A scale is too linear to achieve the illusion of moving in Z space with anything but the smallest move; as you draw closer to an object, its rate of scaling must increase logarithmically. Moreover, a 3D camera lets you add eases, stops and starts, a little bit of destabilization—whatever works for the shot.
Camera motion will appear more natural with keyframe eases, which can add the impression that there was a human camera operator behind the lens. You may choose to augment the default eases with a little extra hesitation or irregularity, to lend that feeling of a camera operator's individual personality (see Figure 17).
Figure 17 A simple camera animation can be finessed simply by applying Easy Ease (highlight keyframes and press F9), but why stop there? Lengthening the curve of the first keyframe gives the camera added (realistic) inertia in transitioning from a static position.
A move in or out of a 2D shot can easily look wrong due to the lack of parallax, unless it's subtle or contains few depth cues. Tracking and panning shots, crane-ups, and other more elaborate camera moves will blow the 2.5D gag unless they remain rather minute. When in doubt, rough it in and ask a neutral observer (or supervisor) if it looks believable.
You can get away with more layering with soft, translucent organic shapes such as clouds, fog, smoke, and the like. Staggering these in 3D space, you can fool the eye into seeing 3D volume where there are only planes.
Camera projection (also called camera mapping) is the process of taking a still photo, projecting it onto 3D objects that match the dimensions and placement of objects in the photo, and then moving the camera (typically only along the Z axis), providing the illusion that the photo is fully dimensional. That is, right up until the camera move goes too far, revealing some area of the image that wasn't part of the photograph.
Figure 18 shows a camera projection that ambitiously features two parked military vehicles in the foreground. A dozen separate white solids with masks were created to form a crude 3D model, ready to receive a projected image (see Figure 19). This example shows both the magic of this technique—deriving perspective shifts from a flat, still image—and the associated problems of image tearing when an area of the frame is revealed that had previously been obscured in the source photo. The key to this effect is the setup: How is it that the one "texture" of the image (the photo) sticks to the 3D objects? The fundamental concept is actually relatively simple. Getting it right is a question of managing details, and that part is fairly advanced and not for the faint of heart (which is why mention of a third-party option follows this description).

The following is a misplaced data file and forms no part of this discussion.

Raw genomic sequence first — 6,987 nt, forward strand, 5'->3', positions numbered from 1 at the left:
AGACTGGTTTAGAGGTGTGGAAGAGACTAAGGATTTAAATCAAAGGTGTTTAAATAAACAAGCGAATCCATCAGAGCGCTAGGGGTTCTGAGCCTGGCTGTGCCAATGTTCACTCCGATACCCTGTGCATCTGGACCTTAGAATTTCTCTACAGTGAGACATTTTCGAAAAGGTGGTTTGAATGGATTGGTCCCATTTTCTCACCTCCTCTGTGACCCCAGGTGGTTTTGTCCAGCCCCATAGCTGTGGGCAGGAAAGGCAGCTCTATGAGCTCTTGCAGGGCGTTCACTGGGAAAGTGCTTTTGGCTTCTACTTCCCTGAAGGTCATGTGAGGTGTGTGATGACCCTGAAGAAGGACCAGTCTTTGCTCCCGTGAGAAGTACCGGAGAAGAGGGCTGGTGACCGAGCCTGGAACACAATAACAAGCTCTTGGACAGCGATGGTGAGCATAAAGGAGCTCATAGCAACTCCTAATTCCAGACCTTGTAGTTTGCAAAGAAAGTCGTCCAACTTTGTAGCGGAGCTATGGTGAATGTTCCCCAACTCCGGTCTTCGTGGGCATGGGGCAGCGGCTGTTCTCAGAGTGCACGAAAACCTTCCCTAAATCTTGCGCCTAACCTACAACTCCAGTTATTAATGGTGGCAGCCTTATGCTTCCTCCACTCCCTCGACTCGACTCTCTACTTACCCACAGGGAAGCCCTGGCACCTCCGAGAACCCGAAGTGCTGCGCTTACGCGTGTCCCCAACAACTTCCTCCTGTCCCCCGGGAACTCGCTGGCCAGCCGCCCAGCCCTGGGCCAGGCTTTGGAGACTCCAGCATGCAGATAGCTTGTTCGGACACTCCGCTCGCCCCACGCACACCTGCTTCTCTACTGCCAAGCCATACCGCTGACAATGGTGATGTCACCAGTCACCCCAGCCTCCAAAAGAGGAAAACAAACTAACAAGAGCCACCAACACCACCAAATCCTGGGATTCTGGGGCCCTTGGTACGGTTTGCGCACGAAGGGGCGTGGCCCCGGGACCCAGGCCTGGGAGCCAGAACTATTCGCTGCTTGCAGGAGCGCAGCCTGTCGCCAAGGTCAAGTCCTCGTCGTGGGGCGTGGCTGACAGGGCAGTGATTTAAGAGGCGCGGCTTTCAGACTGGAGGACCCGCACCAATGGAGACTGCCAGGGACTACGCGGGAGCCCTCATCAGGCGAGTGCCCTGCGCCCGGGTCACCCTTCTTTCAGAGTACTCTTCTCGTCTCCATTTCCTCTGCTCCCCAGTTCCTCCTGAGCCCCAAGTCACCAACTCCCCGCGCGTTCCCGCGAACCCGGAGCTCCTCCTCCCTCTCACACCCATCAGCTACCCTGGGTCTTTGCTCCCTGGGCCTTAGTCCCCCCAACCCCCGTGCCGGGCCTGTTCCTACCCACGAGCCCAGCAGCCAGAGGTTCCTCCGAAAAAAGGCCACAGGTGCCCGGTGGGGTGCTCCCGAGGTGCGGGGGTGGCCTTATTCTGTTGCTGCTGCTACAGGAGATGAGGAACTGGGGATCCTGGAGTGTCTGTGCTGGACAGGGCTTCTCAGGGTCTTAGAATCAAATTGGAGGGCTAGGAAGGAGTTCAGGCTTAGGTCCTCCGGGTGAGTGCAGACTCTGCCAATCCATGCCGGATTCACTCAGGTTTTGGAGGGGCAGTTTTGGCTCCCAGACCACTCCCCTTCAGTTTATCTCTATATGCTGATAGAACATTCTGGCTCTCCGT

Figure 18 Progression from the source image through the camera move (left to right). By the final frame, image warping and tearing are evident, but the perspective of the image is essentially correct for the new camera position. The tearing occurs simply because as the camera moves it reveals areas of the image that don't exist in the source.
Figure 19 The rather complicated setup for this effect: From the top and side views, you can see the planes that stand in for the vehicles and orange cone, which appears stretched along the ground plane.
The steps to projecting any still image into 3D space are as follows:
- Begin with an image that can be modeled as a series of planes.
- Create a white solid for each dimensional plane in the image. Enable 3D for each. Under Material Options, change the Accepts Lights option to Off.
- Add a camera named Projection Cam. If you know the Angle of View of your source image, add that value.
- Add a Point light called Projector Light. Set its position to that of Projection Cam, and then parent it to Projection Cam. Set Casts Shadows to On.
- Duplicate the source image, naming this layer Slide. Enable 3D. In Material Options, change Casts Shadows to Only and Light Transmission to 100%.
- Slide not located properly? Add a null object called Slide Repo, set its position to that of Projection Cam, and parent it to Projection Cam. Now parent Slide to it, and adjust its scale downward until the image is cast onto the white planes, as if projected.
- Now comes the painful part: masking, scaling, and repositioning those white solids to build the model, ground plane, and horizon onto which the slide is projected. Toggle on the reference layer and build your model to match that, checking it with the slide every so often.
- If planes that you know to be at perpendicular 90-degree angles don't line up, you need to adjust the Zoom value of the Projection Cam, scaling the model and slide as needed to match the new Zoom value.
- Once everything is lined up, duplicate Projection Cam, and rename the duplicate (the one on the higher layer) Anim Cam. Freely move this camera to take advantage of the new dimensional reality of the scene.